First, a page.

The newest tech on cruise ships
Now, cruise companies, realising that an expectation that people disconnect from their technology is going too far, are getting in the tech game. Beyond providing fast wi-fi on board, many of these companies have developed technology to make people feel like they are at home while travelling and have integrated new tools and apps into the cruise experience. The new features make it easier for guests to get on board and enjoy their sailing, while also making it easier for the crew to keep things moving swiftly.
“Technology is impacting every element of the cruise experience, making it faster, easier and more fun,” said Emma Le Teace, who runs the blog Cruising Isn’t Just For Old People. “Most lines offer downloadable apps which allow cruisers to tailor the experience.”
Goodbye to the cruise card
For decades guests have had to carry a card to pay for meals, access rooms and do just about anything else.
In October, Carnival unveiled Sky Princess, the company’s first ship built specifically to support the company’s Ocean Medallion technology. The ocean medallion is a circular pendant smaller than R1 coin guests on ships like Sky Princess can wear as a bracelet or necklace, or keep in a pocket. The idea is to always have the medallion, without having to think about it.
The medallion doesn’t need to be charged or turned on. It can unlock a stateroom door when guests approach. Guests can use the medallion to pay for meals and to settle bills through an app downloaded to their phones.
A few weeks before their cruise, guests receive the medallion in the mail. They can go online to upload their information and download the apps they’d like to use on board. Many of the apps mimic familiar ones like Netflix and Uber Eats and are meant to make cruising more convenient. Guests who don’t get the medallion ahead of time can get it on the ship. Take a selfie and get on board faster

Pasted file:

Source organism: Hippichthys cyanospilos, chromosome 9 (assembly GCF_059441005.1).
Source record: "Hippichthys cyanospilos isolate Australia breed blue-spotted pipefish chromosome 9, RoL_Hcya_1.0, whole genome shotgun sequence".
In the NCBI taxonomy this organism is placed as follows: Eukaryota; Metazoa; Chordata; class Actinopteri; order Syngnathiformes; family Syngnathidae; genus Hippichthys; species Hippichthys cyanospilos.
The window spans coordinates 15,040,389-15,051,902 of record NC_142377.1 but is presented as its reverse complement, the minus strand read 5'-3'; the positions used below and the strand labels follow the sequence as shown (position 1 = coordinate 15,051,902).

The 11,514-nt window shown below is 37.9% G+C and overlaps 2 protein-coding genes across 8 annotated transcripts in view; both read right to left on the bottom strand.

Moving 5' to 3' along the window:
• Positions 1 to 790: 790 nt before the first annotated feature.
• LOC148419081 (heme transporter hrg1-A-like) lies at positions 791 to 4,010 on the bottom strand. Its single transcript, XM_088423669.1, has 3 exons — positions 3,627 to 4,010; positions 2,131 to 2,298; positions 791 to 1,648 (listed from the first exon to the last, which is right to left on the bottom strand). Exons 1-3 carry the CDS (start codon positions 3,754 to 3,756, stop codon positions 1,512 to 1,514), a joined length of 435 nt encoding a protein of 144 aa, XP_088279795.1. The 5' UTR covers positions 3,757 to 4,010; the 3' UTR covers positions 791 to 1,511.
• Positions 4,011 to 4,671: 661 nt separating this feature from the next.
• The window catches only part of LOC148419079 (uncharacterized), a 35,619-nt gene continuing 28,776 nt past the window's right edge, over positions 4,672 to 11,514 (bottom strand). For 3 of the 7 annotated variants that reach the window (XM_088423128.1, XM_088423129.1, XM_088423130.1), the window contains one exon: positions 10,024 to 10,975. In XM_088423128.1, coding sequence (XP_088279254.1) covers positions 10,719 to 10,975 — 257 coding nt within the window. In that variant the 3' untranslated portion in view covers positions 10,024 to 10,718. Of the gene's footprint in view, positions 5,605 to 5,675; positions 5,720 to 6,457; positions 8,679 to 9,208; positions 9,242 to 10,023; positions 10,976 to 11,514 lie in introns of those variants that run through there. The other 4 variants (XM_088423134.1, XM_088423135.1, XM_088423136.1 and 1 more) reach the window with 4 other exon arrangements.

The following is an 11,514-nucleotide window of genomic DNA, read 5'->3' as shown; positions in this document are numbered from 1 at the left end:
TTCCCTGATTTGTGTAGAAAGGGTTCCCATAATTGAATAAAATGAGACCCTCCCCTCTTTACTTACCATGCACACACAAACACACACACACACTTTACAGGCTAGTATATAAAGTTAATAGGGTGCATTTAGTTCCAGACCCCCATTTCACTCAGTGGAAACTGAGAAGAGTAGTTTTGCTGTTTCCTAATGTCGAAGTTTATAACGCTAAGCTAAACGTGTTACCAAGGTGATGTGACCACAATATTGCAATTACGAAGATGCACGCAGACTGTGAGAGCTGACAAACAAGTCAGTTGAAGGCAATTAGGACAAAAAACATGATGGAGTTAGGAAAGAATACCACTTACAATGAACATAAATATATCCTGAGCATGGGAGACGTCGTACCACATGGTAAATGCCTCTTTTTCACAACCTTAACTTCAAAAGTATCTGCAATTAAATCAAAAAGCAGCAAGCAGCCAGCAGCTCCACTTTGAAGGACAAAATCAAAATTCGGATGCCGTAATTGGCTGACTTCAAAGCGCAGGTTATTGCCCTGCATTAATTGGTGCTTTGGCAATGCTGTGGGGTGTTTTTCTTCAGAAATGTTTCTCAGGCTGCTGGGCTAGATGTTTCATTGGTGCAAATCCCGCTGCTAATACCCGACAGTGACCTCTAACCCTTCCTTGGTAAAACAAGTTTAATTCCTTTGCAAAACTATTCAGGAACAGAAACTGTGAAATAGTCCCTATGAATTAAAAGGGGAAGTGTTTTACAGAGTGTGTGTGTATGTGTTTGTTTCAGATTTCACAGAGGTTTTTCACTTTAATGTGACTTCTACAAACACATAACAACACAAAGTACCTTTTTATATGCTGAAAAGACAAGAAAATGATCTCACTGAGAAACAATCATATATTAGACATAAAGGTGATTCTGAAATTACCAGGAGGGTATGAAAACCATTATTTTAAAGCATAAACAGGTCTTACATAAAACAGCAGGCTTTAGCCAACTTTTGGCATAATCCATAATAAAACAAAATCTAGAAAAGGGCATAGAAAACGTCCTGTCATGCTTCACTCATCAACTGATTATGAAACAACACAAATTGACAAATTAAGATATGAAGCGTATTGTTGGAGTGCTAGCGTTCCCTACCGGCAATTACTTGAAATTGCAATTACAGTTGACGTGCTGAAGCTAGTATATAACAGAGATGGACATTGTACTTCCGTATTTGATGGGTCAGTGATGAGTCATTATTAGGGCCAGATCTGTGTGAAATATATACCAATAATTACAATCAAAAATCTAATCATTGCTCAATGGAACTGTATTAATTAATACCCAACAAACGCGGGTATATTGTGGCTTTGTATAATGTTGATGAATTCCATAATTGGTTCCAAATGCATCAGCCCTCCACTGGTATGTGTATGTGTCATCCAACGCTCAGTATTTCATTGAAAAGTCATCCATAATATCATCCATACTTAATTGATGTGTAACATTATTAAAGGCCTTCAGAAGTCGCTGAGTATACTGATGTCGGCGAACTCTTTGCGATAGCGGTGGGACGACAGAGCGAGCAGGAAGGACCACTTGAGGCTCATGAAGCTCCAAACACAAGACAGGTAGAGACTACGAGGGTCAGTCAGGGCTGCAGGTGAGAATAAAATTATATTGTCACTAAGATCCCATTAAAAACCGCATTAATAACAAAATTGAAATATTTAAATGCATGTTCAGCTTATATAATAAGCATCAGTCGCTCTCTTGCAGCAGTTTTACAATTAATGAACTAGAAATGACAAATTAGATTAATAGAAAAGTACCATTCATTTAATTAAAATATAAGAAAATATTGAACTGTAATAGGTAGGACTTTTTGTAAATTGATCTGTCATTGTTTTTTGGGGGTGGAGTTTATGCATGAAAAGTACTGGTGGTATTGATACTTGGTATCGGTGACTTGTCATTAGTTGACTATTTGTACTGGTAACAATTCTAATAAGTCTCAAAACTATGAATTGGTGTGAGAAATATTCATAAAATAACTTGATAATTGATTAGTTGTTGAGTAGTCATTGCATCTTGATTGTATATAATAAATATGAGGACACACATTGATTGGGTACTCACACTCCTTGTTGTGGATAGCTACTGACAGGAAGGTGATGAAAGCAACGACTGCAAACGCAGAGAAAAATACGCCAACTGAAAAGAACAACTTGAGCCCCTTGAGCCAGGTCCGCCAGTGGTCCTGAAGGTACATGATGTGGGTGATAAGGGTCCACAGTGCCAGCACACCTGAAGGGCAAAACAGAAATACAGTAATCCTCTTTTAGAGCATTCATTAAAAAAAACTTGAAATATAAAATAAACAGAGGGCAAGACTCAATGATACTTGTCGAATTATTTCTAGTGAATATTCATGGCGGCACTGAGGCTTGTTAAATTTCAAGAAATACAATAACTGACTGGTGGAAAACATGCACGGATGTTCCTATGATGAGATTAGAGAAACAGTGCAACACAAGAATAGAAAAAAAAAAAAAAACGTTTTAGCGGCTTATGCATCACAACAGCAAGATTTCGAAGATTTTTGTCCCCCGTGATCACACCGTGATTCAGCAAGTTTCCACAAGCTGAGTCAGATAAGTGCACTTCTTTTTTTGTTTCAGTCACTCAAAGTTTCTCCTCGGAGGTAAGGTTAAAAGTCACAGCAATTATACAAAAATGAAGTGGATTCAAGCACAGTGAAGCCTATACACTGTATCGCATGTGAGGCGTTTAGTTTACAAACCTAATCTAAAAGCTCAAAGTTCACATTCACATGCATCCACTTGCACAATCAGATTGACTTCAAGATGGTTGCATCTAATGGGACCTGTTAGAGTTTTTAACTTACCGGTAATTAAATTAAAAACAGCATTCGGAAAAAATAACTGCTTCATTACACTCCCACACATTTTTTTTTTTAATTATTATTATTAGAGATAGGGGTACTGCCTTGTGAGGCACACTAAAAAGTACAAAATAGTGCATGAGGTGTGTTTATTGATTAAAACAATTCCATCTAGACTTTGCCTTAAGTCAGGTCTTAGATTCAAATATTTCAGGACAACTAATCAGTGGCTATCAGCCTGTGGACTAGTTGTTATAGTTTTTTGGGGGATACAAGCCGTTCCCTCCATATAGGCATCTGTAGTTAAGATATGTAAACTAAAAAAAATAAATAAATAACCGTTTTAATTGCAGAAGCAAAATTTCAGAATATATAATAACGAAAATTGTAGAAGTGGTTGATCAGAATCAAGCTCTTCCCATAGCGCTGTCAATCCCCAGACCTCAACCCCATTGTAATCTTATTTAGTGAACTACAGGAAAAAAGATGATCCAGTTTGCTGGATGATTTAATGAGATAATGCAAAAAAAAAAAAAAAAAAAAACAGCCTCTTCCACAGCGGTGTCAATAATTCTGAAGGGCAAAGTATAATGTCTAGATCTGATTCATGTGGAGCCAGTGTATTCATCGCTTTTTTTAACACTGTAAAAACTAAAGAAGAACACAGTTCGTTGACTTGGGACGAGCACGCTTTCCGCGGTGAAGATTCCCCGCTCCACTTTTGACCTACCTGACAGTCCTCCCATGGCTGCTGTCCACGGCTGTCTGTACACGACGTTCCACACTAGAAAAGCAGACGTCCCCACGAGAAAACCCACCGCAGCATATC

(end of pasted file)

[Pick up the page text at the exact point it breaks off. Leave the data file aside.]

The Celebrity Edge, which made its debut in December, has been hailed “the best new ship” and received a great deal of attention for its magic carpet: a cantilevered structure that moves up and down 15 decks and transforms into a formal restaurant, a poolside bar and a debarkation area that hovers a few feet above the water.
But Celebrity’s app is also new. Guests on the Edge can upload a selfie to the app and the company’s facial recognition software will automatically check them into the cruise, allowing them to bypass long check-in lines.
Cruisers can see their itinerary and link their reservations with other guests’ to make plans together on board. The app allows passengers to see entertainment and dining options and information about activities on the ship. Guests can open their doors and adjust the thermostat in their rooms through the app. These functions will also be available on the Apex, a Celebrity ship setting sail in April 2020.
Check-in via selfie is also available on the app for Celebrity’s parent company, Royal Caribbean, which says the function allows guests to get from “car to bar” in 10 minutes.
Use your voice
People attached to voice apps like Google, Siri and Alexa who book a cruise on MSC’s newest ships, the Bellissima and the Grandiosa, can ask an on-board voice-activated system called Zoe for all sorts of guidance.
“People don’t want to sacrifice their life on land when they are at sea,” said Chris Gray Faust, managing editor of Cruise Critic, the world’s largest cruise review site. “Alexa and Siri are so integral to how we’re living and cruise lines are addressing that.”
Zoe, available in all staterooms, is programmed to answer 800 questions about excursions or on-board restaurants and will be able to communicate in seven languages.
When the Scarlet Lady, Virgin Voyages’ first cruise ship, sets sail next year, its guests will be able to download an app to order meals, book exercise classes and track their friends on board. It will also allow passengers to use their phones to buy Champagne.
Give your phone a shake and a Champagne button will appear and, with one tap, you can get a bottle of Möet & Chandon Imperial delivered.
The ship will use Climeon technology, which converts heat from the ship’s engines into electricity, reducing how much fuel is needed to power the ship.
The New York Times.